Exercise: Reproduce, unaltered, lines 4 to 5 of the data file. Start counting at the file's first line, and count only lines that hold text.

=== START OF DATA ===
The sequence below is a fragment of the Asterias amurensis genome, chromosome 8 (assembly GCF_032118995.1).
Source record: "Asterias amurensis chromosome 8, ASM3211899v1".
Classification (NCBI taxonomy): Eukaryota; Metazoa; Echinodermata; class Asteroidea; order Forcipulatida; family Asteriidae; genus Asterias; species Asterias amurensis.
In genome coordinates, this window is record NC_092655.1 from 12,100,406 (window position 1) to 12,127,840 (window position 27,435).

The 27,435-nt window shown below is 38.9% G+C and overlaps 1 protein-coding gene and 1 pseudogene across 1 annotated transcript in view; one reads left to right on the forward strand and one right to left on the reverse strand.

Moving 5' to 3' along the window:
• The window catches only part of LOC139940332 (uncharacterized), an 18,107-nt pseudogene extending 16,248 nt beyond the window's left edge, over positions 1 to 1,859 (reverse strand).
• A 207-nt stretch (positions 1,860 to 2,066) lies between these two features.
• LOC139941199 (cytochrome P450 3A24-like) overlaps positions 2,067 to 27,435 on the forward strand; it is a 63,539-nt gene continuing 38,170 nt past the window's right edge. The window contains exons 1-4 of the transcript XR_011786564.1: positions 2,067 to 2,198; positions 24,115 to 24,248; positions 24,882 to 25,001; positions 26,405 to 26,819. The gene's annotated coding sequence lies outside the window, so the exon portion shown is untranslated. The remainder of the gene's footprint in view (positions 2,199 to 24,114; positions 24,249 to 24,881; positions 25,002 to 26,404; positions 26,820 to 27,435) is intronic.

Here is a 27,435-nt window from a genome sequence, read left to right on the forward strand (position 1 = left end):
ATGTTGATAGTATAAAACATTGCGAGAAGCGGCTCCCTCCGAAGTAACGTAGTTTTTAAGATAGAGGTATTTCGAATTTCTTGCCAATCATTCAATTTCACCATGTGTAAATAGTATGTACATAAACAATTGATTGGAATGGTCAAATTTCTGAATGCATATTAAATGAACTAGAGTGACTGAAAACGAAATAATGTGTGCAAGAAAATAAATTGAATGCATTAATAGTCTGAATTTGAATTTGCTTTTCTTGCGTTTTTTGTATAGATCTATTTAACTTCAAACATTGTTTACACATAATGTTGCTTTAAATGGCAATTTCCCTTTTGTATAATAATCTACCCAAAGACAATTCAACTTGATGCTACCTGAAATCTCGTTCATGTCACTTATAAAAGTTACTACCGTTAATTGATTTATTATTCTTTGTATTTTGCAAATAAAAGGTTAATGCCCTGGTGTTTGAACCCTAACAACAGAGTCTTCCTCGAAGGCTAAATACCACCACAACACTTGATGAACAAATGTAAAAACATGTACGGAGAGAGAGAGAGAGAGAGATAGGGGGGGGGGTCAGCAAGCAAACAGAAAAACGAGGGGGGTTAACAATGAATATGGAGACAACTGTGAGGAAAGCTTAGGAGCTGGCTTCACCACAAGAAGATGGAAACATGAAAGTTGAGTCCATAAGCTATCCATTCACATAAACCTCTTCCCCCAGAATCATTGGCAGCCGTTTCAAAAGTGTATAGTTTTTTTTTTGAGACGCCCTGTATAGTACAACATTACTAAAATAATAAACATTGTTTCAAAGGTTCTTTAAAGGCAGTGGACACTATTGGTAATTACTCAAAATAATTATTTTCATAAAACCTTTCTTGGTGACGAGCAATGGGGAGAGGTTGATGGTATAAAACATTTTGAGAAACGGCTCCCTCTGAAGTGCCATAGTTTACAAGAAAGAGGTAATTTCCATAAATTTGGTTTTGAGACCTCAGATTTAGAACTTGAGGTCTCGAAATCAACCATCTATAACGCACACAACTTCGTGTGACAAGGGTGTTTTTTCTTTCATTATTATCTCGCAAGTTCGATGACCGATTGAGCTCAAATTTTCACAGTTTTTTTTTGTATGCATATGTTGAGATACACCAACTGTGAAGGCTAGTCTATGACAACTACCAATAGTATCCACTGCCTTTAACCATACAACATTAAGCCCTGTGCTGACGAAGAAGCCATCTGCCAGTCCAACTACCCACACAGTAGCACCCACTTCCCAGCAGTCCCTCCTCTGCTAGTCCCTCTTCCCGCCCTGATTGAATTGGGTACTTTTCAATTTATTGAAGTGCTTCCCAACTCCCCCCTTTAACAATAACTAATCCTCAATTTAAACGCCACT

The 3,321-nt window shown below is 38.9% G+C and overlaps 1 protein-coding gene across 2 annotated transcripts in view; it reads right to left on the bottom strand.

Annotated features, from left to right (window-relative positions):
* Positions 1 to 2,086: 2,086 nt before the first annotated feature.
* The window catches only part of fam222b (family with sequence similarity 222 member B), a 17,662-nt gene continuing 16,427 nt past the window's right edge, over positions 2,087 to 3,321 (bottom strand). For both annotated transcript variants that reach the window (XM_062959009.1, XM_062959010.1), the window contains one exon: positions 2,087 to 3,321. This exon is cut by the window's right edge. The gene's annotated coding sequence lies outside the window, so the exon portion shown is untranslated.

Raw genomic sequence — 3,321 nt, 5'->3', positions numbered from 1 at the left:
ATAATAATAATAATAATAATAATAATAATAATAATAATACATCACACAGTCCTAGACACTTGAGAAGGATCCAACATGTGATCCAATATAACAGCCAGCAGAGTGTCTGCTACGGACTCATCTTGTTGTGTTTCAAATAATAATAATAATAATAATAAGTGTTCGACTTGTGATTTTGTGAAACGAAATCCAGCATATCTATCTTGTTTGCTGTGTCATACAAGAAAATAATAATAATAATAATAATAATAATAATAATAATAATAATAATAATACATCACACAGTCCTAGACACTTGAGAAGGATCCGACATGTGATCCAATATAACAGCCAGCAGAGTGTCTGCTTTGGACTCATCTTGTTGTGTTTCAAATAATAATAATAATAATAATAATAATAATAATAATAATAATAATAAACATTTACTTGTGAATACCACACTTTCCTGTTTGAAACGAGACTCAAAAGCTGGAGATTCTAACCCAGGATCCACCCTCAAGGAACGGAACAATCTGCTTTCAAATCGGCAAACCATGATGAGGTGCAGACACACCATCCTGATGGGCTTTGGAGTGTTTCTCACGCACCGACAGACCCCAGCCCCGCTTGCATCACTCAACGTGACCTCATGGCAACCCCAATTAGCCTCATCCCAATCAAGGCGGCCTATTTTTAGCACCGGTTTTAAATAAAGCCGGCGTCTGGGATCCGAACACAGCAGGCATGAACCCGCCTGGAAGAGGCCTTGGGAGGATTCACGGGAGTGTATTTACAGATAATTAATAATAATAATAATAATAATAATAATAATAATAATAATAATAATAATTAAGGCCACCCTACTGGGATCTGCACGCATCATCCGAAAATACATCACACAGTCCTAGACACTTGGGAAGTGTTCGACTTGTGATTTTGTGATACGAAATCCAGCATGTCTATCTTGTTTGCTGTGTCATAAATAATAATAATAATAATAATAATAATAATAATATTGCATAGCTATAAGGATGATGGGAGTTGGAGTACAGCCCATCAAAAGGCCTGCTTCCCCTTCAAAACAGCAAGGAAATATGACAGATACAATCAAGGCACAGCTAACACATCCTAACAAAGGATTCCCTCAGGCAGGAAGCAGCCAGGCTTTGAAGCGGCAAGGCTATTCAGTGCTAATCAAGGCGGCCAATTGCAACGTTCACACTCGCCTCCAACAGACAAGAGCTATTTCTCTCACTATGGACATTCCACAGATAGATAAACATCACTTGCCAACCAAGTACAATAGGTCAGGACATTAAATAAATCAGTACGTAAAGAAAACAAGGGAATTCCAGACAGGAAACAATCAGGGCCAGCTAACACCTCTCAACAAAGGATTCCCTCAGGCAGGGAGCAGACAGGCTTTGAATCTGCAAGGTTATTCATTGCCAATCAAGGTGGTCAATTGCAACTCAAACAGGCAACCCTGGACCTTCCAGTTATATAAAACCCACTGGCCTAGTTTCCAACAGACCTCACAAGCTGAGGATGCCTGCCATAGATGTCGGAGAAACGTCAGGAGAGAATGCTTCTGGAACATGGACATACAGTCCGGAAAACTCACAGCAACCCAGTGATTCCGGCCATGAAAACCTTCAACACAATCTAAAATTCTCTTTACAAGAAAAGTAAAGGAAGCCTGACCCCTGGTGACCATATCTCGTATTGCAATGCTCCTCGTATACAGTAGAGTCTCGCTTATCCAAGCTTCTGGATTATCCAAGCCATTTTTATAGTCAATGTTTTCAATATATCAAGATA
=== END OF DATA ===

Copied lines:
In genome coordinates, this window is record NC_092655.1 from 12,100,406 (window position 1) to 12,127,840 (window position 27,435).

The 27,435-nt window shown below is 38.9% G+C and overlaps 1 protein-coding gene and 1 pseudogene across 1 annotated transcript in view; one reads left to right on the forward strand and one right to left on the reverse strand.